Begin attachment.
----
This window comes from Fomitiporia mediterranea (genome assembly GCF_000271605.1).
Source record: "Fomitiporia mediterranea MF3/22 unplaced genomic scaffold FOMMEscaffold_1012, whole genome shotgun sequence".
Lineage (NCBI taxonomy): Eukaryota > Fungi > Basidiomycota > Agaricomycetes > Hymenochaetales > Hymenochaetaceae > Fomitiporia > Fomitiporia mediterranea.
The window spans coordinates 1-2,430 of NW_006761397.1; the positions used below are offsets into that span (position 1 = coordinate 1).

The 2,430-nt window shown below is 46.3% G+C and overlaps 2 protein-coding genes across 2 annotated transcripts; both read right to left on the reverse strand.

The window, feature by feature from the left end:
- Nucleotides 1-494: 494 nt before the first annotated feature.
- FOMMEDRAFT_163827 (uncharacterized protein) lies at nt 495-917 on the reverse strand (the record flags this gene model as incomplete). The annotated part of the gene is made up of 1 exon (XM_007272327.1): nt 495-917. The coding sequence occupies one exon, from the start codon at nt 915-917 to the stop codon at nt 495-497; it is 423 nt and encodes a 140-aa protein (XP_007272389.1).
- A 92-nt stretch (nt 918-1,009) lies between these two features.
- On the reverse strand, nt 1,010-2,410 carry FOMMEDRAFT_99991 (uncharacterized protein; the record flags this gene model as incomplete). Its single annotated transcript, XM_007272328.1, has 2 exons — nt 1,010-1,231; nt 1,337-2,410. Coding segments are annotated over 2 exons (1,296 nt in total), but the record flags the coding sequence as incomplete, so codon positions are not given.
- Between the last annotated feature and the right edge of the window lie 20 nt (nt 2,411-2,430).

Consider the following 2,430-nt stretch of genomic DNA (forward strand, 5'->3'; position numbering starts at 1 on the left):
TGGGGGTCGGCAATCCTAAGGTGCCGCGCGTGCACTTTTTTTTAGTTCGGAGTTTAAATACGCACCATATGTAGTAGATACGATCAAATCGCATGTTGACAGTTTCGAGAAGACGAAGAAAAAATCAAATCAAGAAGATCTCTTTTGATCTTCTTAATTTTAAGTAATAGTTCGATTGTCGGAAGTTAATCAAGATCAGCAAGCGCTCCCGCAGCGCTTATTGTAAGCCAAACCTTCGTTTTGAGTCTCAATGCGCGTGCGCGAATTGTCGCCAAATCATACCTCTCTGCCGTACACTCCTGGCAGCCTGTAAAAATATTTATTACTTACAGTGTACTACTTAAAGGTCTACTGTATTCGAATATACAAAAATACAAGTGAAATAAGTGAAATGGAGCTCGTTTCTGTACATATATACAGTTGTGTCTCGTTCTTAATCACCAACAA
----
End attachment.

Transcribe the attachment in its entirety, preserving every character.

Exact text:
This window comes from Fomitiporia mediterranea (genome assembly GCF_000271605.1).
Source record: "Fomitiporia mediterranea MF3/22 unplaced genomic scaffold FOMMEscaffold_1012, whole genome shotgun sequence".
Lineage (NCBI taxonomy): Eukaryota > Fungi > Basidiomycota > Agaricomycetes > Hymenochaetales > Hymenochaetaceae > Fomitiporia > Fomitiporia mediterranea.
The window spans coordinates 1-2,430 of NW_006761397.1; the positions used below are offsets into that span (position 1 = coordinate 1).

The 2,430-nt window shown below is 46.3% G+C and overlaps 2 protein-coding genes across 2 annotated transcripts; both read right to left on the reverse strand.

The window, feature by feature from the left end:
- Nucleotides 1-494: 494 nt before the first annotated feature.
- FOMMEDRAFT_163827 (uncharacterized protein) lies at nt 495-917 on the reverse strand (the record flags this gene model as incomplete). The annotated part of the gene is made up of 1 exon (XM_007272327.1): nt 495-917. The coding sequence occupies one exon, from the start codon at nt 915-917 to the stop codon at nt 495-497; it is 423 nt and encodes a 140-aa protein (XP_007272389.1).
- A 92-nt stretch (nt 918-1,009) lies between these two features.
- On the reverse strand, nt 1,010-2,410 carry FOMMEDRAFT_99991 (uncharacterized protein; the record flags this gene model as incomplete). Its single annotated transcript, XM_007272328.1, has 2 exons — nt 1,010-1,231; nt 1,337-2,410. Coding segments are annotated over 2 exons (1,296 nt in total), but the record flags the coding sequence as incomplete, so codon positions are not given.
- Between the last annotated feature and the right edge of the window lie 20 nt (nt 2,411-2,430).

Consider the following 2,430-nt stretch of genomic DNA (forward strand, 5'->3'; position numbering starts at 1 on the left):
TGGGGGTCGGCAATCCTAAGGTGCCGCGCGTGCACTTTTTTTTAGTTCGGAGTTTAAATACGCACCATATGTAGTAGATACGATCAAATCGCATGTTGACAGTTTCGAGAAGACGAAGAAAAAATCAAATCAAGAAGATCTCTTTTGATCTTCTTAATTTTAAGTAATAGTTCGATTGTCGGAAGTTAATCAAGATCAGCAAGCGCTCCCGCAGCGCTTATTGTAAGCCAAACCTTCGTTTTGAGTCTCAATGCGCGTGCGCGAATTGTCGCCAAATCATACCTCTCTGCCGTACACTCCTGGCAGCCTGTAAAAATATTTATTACTTACAGTGTACTACTTAAAGGTCTACTGTATTCGAATATACAAAAATACAAGTGAAATAAGTGAAATGGAGCTCGTTTCTGTACATATATACAGTTGTGTCTCGTTCTTAATCACCAACAA